This week in security has been a fairly quiet one. Adobe's latest revelation of a zero-day flaw in Reader, Acrobat and Flash was probably the pick of the stories, while a TechNet conference hosted by the Armed Forces Communications and Electronics Association also provided some outspoken views on cyber crime.
First to Adobe, though, and its zero-day problems. The firm has not yet released a patch, but has issued a workaround for IT administrators to ward off intruders.
Danish security analysts Secunia rated the flaw as 'extremely critical' as it could cause a crash and potentially allow an attacker to take control of the affected system
Elsewhere it emerged that the notorious Koobface social networking malware is now targeting Mac OS X systems. Security firms reported that variants of the malware have been targeting Mac users on social networking sites such as Facebook, Twitter and MySpace.
There was more gloomy news earlier in the week as spam monitoring firm Spam Ratings found that one in 10 UK web firms is sending unsolicited email to customers, contributing to a spam landscape that is spiralling out of control.
The firm's 12-month study of 10,000 web sites and 150,000 emails found that spam has increased dramatically, and that the main source of the messages is web sites.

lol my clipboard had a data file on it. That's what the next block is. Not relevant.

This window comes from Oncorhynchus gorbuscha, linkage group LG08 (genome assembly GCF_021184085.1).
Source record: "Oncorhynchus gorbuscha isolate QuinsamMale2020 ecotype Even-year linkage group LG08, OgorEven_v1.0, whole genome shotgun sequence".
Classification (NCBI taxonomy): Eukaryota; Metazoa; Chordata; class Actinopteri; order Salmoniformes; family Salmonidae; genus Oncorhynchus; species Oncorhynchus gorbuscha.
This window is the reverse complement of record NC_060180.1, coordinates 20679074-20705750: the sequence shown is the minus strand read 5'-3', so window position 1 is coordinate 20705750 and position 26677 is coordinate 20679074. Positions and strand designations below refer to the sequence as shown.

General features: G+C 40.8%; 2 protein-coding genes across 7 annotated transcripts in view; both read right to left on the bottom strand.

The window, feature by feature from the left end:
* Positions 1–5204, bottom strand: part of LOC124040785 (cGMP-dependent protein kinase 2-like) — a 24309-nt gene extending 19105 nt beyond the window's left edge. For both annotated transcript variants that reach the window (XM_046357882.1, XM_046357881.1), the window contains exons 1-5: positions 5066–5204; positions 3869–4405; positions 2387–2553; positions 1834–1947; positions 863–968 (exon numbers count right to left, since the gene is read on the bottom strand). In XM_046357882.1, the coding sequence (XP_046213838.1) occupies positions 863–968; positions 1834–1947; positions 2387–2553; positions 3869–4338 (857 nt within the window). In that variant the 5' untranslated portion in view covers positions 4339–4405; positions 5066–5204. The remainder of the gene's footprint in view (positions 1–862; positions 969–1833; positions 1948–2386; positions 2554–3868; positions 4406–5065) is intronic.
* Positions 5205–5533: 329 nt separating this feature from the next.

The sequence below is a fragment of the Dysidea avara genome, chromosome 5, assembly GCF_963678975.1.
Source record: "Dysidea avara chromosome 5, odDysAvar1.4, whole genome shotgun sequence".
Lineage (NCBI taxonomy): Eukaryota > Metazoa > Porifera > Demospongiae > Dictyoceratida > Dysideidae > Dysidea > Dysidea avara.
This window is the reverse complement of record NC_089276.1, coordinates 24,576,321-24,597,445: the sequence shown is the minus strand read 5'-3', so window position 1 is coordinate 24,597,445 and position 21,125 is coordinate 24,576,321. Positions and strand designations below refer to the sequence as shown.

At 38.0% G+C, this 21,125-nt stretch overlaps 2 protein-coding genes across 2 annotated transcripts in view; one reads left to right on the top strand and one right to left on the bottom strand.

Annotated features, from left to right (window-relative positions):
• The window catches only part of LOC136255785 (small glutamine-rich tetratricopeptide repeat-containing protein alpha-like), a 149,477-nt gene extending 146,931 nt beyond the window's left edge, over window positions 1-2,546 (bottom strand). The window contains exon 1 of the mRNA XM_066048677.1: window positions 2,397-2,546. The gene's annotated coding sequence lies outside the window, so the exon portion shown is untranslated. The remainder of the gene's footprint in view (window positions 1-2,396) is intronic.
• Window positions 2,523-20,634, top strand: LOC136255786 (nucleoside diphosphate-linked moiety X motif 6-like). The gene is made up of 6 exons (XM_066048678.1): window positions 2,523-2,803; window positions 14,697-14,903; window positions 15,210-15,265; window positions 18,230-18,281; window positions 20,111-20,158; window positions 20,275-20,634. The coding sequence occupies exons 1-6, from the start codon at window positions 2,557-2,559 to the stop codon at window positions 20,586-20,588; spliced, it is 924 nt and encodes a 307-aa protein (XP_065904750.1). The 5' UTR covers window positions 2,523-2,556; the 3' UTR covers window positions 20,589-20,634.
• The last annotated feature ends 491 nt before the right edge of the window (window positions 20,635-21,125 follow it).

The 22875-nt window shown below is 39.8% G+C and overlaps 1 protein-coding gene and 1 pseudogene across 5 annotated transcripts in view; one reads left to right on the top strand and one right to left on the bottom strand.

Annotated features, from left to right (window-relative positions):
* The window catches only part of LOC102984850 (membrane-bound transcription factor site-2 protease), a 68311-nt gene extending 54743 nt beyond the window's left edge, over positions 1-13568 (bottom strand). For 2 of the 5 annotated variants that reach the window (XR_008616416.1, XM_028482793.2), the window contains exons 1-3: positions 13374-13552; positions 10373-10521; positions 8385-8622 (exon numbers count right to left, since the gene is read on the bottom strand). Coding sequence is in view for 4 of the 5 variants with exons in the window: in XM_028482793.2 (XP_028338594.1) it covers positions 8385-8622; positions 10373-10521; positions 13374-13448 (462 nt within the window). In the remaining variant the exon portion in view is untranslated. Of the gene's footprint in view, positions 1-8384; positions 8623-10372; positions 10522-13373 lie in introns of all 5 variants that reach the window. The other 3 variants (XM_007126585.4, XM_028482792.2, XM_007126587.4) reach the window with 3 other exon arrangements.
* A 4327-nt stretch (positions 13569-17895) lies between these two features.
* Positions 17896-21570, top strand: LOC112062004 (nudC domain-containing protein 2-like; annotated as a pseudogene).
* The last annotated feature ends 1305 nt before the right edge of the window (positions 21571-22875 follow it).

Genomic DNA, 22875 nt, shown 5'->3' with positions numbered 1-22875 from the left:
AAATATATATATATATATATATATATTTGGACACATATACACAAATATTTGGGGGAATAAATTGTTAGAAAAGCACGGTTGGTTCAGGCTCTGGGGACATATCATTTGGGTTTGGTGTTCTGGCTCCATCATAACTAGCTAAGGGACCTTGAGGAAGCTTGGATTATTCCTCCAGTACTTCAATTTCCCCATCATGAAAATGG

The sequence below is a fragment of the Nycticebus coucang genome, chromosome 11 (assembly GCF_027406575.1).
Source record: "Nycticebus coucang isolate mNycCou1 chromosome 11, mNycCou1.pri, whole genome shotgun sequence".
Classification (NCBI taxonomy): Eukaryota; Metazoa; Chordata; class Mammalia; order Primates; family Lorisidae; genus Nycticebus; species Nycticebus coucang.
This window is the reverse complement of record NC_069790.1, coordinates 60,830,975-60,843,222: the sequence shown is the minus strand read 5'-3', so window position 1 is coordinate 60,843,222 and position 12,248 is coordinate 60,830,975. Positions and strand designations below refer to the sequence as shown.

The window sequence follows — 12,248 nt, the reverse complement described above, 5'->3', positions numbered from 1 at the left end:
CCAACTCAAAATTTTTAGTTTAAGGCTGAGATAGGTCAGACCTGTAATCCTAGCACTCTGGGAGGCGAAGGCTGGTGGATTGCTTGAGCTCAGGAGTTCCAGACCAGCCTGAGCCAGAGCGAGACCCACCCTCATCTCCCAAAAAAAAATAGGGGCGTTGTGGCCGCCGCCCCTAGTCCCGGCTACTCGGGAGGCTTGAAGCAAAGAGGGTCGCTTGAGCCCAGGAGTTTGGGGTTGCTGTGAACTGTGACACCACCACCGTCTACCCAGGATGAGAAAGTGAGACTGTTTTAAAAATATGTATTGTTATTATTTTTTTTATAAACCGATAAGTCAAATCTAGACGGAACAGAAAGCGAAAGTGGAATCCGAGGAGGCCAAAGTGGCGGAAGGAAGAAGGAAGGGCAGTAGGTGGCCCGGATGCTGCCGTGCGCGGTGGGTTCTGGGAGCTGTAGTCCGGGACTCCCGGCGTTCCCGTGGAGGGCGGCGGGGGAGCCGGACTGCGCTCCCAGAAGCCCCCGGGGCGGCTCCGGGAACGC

However, better news came from Russia, as police were reported to have filed a criminal case against a man accused of being one of the world's most prolific spammers.
Igor Gusev and his company Despmedia are accused of running a huge pharmaceutical spam operation that police estimate generated $120m (£75m) in three and a half years, primarily by selling counterfeit pharmaceuticals such as Viagra
Elsewhere, the Internet Crime Complaint Center issued two fraud alerts warning of attacks targeting enterprises and individual users.
The attacks range from malware-laden emails and phishing attempts, to social engineering scams that attempt to trick people into handing over account information.
Finally, there was some tough talking to come out of the TechNet conference in London this week. First a senior director from the US Department of Energy US said the country is bracing for an attack on its national energy grid computing systems involving Stuxnet-like malware.
Then the former CIO for the FBI, Zalmai Azmi, argued during a keynote speech that current laws are outdated and ill-designed for the digital age, and actively prevent law enforcers effectively fighting cyber crime.
Azmi also warned the crowd of military technologists that the current cyber security workforce is woefully undermanned to deal with the scale and level of modern threats, and that greater co-operation between the intelligence community and the private sector is necessary.
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